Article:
Darling to slash public sector HR jobs to fund tax giveaway

Thousands of public sector HR professionals could pay for Alistair Darling’s Pre-Budget Report spending splurge with their jobs, it has emerged.

Details buried deep in the report reveal that the chancellor is set to slash government spending on HR from 2010 to finance his rescue package for the economy.

Darling plans to increase the use of shared-service centres to help find £5bn of efficiency gains – on top of those from the controversial 2004 spending review.

That review has already led to the loss of 86,700 state-funded jobs – and now former Logica chief executive Martin Read’s government-backed Operational Efficiency Programme has found room to go further.

The Pre-Budget Report states that Read has “identified substantial additional savings from 2010-11 onwards through greater efficiencies in back office operations including HR and finance”.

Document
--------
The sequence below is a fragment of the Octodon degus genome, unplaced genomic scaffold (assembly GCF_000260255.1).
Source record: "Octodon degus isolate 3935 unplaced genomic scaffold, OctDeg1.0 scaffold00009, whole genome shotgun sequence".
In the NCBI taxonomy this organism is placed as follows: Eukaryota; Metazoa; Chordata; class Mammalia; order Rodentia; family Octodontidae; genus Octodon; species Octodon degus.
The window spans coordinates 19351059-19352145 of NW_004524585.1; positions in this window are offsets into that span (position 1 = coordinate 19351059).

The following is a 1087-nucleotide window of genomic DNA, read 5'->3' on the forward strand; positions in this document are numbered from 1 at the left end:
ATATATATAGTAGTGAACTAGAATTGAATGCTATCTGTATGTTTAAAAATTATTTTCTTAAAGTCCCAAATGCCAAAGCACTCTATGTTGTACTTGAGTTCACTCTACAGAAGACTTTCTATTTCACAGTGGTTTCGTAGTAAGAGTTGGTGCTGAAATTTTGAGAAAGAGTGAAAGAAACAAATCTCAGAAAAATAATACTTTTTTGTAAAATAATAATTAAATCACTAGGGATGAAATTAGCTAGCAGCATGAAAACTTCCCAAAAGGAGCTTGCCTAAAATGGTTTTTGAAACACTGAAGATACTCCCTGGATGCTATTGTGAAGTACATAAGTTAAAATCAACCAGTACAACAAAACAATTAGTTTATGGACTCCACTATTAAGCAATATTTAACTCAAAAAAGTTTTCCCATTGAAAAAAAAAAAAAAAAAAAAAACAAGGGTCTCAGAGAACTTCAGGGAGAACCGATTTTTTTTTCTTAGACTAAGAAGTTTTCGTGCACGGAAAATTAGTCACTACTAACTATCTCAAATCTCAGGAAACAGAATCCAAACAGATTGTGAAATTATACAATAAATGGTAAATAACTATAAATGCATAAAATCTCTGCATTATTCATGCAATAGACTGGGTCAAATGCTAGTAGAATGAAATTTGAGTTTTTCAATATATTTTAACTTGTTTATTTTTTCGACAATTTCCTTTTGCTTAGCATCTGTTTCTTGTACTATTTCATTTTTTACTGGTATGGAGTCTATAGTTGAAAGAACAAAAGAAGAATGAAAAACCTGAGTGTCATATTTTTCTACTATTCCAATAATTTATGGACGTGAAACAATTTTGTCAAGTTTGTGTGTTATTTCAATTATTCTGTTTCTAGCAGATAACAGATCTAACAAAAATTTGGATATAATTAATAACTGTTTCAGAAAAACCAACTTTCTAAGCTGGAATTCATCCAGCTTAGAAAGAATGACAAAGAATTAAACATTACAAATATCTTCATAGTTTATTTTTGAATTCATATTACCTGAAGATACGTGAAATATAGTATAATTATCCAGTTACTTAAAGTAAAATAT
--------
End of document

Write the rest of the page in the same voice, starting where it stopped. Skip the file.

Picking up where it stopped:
Darling is under huge pressure to save money from 2010 to limit the need for tax hikes to repay the huge debt he is running up to fight the economic crisis. He told Parliament last week: “I can announce the government will now find an additional £5bn of efficiencies in 2010-11.

“The efficiencies will come through lowering the cost of back-office operations, better procurement, examining property holdings and asset sales.”

Martin Rayson, lead on HR transformation at the Public Sector People Managers’ Association, said there was scope for far greater use of shared-service centres.

“HR jobs will change and there will inevitably be a reduction in HR jobs in the public sector,” he told Personnel Today.

Trade unions slammed the announcement. Mark Serwotka, general secretary of PCS, which has members across the Civil Service, said: “Key public services, such as justice, welfare and tax, are already struggling to cope against a backdrop of massive job cuts and office closures.”

Jonathan Baume, general secretary of FDA, which represents senior civil servants, added: “It will be essential that the government protects critical posts if long-term damage to the capability of the public services is to be avoided.”

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